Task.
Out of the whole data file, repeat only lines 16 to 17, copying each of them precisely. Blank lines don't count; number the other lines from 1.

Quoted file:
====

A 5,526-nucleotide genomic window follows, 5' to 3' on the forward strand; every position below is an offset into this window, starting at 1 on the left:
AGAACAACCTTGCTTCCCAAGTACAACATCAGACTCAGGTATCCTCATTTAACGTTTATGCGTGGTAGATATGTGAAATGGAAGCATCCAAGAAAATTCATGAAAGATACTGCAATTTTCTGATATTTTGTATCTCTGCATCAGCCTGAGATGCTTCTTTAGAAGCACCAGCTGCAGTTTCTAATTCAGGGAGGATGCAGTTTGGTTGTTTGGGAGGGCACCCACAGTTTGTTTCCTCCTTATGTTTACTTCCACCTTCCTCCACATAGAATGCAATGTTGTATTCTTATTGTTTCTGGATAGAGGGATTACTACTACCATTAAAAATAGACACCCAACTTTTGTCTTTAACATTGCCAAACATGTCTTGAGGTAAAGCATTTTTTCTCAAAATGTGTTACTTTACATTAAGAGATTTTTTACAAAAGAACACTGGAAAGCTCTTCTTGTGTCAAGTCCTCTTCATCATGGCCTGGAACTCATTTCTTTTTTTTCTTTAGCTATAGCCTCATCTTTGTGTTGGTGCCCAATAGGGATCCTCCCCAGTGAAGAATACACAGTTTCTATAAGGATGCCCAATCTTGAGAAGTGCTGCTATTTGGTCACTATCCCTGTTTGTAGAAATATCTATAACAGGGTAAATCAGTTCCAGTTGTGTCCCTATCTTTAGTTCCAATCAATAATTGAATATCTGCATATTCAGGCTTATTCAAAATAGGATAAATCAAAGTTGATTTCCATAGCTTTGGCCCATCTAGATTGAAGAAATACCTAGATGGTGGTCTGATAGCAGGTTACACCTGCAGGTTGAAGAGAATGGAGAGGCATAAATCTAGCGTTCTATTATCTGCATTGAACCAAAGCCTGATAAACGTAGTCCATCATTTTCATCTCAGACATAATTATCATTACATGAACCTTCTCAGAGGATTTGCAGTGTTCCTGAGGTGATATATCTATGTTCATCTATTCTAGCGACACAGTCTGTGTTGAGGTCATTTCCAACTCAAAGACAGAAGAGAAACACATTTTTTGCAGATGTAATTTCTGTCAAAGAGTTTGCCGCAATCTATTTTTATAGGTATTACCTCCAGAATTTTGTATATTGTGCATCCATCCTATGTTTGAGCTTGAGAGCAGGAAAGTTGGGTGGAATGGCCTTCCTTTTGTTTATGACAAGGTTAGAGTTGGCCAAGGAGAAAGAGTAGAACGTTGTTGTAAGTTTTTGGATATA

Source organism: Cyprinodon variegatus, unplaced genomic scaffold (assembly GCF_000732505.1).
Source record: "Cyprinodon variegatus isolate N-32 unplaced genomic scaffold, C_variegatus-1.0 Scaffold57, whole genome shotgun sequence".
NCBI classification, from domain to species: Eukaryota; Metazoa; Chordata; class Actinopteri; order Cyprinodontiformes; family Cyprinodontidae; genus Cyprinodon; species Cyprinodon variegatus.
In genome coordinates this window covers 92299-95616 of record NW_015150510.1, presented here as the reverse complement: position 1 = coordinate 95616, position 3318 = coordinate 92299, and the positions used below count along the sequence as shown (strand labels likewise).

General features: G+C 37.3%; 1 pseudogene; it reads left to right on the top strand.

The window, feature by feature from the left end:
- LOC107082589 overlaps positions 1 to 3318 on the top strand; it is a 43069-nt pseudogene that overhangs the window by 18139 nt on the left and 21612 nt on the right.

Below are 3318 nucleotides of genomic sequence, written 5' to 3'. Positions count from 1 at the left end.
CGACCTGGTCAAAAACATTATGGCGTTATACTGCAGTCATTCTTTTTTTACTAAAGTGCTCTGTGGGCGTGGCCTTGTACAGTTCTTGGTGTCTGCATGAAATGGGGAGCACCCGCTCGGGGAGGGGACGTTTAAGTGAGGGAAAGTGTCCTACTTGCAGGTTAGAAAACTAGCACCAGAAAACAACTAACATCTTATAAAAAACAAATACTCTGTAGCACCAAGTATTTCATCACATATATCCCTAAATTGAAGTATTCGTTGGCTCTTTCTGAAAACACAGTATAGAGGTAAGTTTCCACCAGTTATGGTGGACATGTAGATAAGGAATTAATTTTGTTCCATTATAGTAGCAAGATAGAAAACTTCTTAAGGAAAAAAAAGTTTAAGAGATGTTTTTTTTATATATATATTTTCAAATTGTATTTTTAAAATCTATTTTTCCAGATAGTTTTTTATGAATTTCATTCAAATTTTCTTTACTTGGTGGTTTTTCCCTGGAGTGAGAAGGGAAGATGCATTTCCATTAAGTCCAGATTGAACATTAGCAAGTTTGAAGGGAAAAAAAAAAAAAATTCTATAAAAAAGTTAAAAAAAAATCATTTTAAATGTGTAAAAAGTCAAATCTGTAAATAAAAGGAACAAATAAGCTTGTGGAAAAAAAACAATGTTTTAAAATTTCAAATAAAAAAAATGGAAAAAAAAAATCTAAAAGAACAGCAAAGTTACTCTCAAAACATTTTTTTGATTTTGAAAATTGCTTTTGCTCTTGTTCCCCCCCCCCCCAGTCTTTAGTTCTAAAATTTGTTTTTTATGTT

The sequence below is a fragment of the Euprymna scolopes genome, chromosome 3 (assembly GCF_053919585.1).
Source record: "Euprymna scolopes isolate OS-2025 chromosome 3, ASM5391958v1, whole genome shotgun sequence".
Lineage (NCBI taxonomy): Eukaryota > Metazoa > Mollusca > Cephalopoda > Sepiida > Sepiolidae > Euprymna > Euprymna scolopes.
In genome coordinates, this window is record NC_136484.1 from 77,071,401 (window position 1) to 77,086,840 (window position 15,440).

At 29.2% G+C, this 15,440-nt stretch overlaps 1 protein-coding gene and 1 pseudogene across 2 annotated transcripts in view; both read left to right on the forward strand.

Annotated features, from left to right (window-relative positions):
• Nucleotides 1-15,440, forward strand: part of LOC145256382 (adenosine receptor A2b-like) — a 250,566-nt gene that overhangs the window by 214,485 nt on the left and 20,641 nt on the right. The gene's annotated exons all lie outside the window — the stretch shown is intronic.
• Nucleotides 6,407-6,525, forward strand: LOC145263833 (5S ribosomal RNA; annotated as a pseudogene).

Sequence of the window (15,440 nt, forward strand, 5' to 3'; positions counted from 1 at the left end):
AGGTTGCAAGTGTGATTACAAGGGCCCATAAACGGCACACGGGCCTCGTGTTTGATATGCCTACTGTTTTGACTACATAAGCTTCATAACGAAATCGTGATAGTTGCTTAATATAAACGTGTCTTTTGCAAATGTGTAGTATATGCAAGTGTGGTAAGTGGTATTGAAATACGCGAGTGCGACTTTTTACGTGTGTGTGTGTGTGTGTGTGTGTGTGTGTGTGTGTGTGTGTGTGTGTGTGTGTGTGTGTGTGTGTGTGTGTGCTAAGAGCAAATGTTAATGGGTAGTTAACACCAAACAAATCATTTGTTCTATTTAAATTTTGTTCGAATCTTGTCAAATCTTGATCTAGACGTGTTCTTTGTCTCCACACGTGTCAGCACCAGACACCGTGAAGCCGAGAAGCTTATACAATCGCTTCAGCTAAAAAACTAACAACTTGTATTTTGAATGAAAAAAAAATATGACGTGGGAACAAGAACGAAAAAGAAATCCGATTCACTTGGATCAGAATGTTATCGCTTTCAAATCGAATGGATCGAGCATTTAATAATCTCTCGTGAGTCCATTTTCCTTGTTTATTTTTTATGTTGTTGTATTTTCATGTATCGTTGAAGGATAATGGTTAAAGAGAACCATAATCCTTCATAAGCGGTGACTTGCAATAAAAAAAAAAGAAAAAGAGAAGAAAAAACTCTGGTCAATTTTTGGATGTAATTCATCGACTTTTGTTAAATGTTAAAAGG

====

At 29.2% G+C, this 15,440-nt stretch overlaps 1 protein-coding gene and 1 pseudogene across 2 annotated transcripts in view; both read left to right on the forward strand.

Annotated features, from left to right (window-relative positions):